Description:The mobile phone ‘app’ has been suggested to offer ‘revolutionary’ potential for crowdsourcing linguistic data (Birch et al., 2013). Some genres such as collaborative dictionary apps have been widely adopted. However, the reality is that despite the proliferation of general mobile apps, mobile software development is challenging and there is much to yet to learn (Wasserman, 2010). Fortunately, web technologies have recently emerged as a viable ‘native’ mobile app development, with a range of benefits including developing for one universal platform. The great potential for mobile software is precisely that it is used by laypersons but this demands a focus on usability, user interface and workflows. We will need simple, usable software in line with common expectations. There is also increasingly realisation of the need to invest in new collaborative software (Thieberger, 2016). We argue that linguists can and should help by using their knowledge of workflows and user expectations to participate in the design of new software tools. Furthermore, the new capabilities challenge stakeholders from language researchers to revitalization communities to have the vision to imagine new ‘apps’ to address their aims. To aid this discussion and raise awareness of the possibilities we present two new software tools resolving from a ‘skunkworks’ research project into emerging mobile and web technologies for linguistic applications. These projects deliver new capabilities to the field and provide evidence of the need to conceive of tools beyond discreet mobile ‘apps’. The two applications, Aikuma-NG and Aikuma-Link, are very different, reflecting the range of audience and their use-cases. Aikuma-NG is an offline ‘Chrome app’ that was crafted to help community-based language revitalisation activists document, transcribe and translate their own language with a focus on mobilising output to social media. This software illustrates key issues such as participatory design, internationalisation and software interoperability. The second tool Aikuma-Link was motivated by the observation that many linguists return from fieldwork with data that requires additional work by participants. The tool allows a researcher to upload media and specify a set of activities. The result is a sharable URL which may be opened on mobile device, inviting the recipient to participate in a range of activities such as providing consent, respeaking, translating, answering metadata prompts and more. Finally, we report on experience of participatory design and field testing of these applications with speakers of endangered Formosan languages in Taiwan. References Birch, Bruce, Sebastian Drude, Daan Broeder, Peter Withers & Peter Wittenburg. 2013. Crowd-sourcing and apps in the field of linguistics: Potentials and challenges of the coming technology. https://www.academia.edu/6422775/Crowd-sourcing_and_apps_in_the_field_of_linguistics_Potentials_and_challenges_of_the_coming_technology Thieberger, Nick. 2016. Language Documentation Tools and Methods Summit Report. http://bit.ly/LDTAMSReport Wasserman, Anthony I. 2010. Software engineering issues for mobile application development. Proceedings of the FSE/SDP workshop on Future of software engineering research (FoSER '10). ACM, New York, NY, USA, 397-400.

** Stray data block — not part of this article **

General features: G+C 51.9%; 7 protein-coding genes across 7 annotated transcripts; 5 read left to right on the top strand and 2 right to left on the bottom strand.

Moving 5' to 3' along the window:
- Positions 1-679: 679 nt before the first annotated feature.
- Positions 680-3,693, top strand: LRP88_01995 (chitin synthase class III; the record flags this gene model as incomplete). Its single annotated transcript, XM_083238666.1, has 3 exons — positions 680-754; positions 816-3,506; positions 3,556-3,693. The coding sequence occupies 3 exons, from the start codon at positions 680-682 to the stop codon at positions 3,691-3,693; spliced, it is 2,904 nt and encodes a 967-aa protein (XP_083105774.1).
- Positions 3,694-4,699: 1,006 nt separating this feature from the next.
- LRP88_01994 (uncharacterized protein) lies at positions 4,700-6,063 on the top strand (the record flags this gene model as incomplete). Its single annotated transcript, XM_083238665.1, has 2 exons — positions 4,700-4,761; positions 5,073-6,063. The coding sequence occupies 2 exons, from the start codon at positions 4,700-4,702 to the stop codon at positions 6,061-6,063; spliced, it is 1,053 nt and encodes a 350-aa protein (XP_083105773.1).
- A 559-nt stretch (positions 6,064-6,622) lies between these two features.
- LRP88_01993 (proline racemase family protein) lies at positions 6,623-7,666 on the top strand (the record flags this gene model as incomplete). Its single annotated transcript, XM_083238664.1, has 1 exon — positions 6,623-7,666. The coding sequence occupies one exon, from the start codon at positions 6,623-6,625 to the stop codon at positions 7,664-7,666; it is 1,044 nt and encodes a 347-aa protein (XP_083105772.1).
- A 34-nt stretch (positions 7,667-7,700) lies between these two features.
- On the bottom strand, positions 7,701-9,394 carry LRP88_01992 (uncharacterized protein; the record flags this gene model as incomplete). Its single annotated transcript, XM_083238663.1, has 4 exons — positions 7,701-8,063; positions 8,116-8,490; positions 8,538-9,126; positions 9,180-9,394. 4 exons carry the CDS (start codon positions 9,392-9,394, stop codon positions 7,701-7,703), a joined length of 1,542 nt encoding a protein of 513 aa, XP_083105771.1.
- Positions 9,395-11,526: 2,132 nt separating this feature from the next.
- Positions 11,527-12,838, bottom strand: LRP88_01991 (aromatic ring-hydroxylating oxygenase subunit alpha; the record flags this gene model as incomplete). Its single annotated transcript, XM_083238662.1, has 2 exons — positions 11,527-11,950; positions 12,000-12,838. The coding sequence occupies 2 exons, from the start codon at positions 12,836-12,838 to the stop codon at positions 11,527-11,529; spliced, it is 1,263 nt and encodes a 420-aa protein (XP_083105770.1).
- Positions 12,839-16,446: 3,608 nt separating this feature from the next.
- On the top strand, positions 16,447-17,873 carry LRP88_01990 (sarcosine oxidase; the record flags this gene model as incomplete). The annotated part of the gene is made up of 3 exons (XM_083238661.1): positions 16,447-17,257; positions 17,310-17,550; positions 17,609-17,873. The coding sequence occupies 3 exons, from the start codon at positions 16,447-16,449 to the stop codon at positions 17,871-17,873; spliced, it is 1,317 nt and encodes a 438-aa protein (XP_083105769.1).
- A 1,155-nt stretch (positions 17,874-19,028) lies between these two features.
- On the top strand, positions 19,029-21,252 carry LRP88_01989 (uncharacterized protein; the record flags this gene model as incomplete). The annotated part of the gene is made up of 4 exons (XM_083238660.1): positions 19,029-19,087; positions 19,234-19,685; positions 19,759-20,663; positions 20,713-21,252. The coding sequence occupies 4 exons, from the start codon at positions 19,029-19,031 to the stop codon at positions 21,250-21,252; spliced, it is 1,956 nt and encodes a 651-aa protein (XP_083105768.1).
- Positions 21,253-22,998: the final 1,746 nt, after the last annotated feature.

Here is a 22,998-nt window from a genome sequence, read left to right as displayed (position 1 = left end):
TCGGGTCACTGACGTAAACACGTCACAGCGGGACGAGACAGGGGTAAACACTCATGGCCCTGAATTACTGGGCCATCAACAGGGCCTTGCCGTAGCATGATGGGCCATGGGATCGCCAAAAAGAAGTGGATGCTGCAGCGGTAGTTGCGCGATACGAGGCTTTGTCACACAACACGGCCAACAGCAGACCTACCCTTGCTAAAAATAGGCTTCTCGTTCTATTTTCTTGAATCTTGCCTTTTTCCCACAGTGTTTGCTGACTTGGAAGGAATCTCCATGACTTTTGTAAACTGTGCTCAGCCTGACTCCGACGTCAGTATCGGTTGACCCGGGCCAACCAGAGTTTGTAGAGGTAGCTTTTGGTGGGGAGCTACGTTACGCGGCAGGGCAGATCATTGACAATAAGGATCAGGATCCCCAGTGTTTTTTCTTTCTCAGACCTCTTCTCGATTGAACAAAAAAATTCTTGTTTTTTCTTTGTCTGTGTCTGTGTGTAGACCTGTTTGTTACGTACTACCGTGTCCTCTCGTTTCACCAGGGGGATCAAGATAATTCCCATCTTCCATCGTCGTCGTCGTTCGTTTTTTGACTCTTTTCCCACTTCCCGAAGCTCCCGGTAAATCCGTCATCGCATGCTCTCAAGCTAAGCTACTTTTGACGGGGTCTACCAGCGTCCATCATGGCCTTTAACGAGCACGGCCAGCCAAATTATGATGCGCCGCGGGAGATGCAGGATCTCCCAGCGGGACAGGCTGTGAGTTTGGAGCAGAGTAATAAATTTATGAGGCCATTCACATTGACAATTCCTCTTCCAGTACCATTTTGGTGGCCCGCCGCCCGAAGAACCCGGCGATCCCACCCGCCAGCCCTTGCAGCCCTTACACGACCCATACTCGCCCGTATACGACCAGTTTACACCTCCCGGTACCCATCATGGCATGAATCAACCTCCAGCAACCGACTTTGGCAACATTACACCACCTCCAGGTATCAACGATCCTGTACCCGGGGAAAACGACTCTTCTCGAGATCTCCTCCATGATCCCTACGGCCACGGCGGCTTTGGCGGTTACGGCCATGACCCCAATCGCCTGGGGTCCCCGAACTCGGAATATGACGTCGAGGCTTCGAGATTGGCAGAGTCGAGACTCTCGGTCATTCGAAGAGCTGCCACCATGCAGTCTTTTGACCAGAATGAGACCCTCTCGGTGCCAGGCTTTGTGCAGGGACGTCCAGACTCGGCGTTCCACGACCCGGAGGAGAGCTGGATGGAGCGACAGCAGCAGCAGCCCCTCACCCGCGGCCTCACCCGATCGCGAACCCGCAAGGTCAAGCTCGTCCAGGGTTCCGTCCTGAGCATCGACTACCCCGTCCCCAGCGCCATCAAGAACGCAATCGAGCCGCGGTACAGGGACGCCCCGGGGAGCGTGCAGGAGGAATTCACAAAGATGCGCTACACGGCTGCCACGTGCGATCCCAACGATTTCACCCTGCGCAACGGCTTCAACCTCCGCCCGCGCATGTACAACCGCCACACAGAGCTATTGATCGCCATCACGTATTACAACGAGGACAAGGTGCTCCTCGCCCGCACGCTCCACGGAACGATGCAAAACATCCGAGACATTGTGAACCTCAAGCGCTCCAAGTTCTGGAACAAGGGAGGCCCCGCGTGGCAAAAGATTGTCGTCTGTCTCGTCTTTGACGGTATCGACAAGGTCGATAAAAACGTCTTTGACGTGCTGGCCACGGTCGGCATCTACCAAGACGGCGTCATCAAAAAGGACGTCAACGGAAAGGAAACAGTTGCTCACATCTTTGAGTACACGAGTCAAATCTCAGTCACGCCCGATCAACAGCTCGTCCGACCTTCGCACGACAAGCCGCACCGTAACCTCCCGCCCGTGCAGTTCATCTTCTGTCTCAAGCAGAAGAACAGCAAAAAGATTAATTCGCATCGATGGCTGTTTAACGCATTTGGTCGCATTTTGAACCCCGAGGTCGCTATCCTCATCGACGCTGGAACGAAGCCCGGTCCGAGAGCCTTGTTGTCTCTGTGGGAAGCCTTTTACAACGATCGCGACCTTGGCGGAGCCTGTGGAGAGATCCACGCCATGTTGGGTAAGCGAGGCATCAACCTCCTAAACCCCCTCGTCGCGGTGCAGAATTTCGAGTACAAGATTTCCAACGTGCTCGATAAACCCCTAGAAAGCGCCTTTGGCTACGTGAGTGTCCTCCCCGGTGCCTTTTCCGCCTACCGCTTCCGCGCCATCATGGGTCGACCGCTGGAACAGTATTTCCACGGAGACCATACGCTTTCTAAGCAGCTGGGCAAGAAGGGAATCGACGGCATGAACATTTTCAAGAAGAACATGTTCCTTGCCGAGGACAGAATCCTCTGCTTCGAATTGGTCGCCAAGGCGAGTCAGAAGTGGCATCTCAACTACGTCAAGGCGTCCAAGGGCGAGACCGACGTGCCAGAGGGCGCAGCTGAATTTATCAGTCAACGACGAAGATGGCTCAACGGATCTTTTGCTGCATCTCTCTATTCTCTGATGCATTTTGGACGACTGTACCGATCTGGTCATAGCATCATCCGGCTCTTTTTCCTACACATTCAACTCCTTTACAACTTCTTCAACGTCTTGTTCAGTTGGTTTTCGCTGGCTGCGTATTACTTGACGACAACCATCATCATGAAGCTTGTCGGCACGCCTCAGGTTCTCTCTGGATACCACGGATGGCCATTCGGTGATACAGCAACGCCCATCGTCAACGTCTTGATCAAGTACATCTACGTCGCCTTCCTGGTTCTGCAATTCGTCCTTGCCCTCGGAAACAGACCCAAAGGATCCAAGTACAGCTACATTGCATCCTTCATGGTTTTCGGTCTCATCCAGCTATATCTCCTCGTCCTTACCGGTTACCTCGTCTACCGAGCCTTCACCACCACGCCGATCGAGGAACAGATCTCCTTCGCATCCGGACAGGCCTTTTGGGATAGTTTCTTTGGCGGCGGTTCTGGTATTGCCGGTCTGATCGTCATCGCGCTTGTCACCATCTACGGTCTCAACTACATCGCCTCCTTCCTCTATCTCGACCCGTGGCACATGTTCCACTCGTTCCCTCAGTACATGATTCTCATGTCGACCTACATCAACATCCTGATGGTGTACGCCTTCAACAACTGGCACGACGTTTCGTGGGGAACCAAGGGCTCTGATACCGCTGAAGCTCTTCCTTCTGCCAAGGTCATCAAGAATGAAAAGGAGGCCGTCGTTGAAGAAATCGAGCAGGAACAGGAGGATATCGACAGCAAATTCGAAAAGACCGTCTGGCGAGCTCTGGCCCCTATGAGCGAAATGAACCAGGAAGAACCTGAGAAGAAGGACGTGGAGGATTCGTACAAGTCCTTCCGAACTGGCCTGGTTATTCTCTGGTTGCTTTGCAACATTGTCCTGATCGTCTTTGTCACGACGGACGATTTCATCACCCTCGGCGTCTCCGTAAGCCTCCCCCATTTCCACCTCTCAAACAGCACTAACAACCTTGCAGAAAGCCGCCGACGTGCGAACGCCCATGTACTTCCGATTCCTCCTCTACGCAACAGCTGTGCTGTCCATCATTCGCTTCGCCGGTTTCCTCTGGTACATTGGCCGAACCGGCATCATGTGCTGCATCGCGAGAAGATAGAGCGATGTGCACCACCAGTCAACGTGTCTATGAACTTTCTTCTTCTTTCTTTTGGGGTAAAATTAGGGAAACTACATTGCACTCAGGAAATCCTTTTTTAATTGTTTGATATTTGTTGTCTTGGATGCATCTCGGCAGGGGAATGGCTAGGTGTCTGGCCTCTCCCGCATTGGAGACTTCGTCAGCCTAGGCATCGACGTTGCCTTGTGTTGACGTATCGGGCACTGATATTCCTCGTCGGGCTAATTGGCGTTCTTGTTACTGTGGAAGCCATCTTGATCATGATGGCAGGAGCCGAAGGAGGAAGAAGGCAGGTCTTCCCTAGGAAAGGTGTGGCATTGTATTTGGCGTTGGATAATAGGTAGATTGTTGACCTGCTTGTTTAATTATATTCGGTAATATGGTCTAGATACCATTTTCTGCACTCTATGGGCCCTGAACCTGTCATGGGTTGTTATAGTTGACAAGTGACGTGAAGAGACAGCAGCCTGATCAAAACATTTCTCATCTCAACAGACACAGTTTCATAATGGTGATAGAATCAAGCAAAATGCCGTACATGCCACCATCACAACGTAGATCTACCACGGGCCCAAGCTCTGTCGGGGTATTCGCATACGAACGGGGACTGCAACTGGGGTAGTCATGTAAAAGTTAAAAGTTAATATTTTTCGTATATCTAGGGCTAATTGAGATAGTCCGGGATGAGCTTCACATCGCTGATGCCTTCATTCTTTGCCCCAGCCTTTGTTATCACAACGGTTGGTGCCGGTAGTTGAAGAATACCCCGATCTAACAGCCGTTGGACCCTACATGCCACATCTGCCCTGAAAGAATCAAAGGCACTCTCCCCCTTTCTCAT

Identifier (URI):http://hdl.handle.net/10125/42001
Table Of Contents:42001.pdf
42001.mp3
Type (DCMI):Text
Sound

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Archive:  Language Documentation and Conservation
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OaiIdentifier:  oai:scholarspace.manoa.hawaii.edu:10125/42001
DateStamp:  2017-05-11
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Citation: Bettinson, Mat. 2017. Language Documentation and Conservation.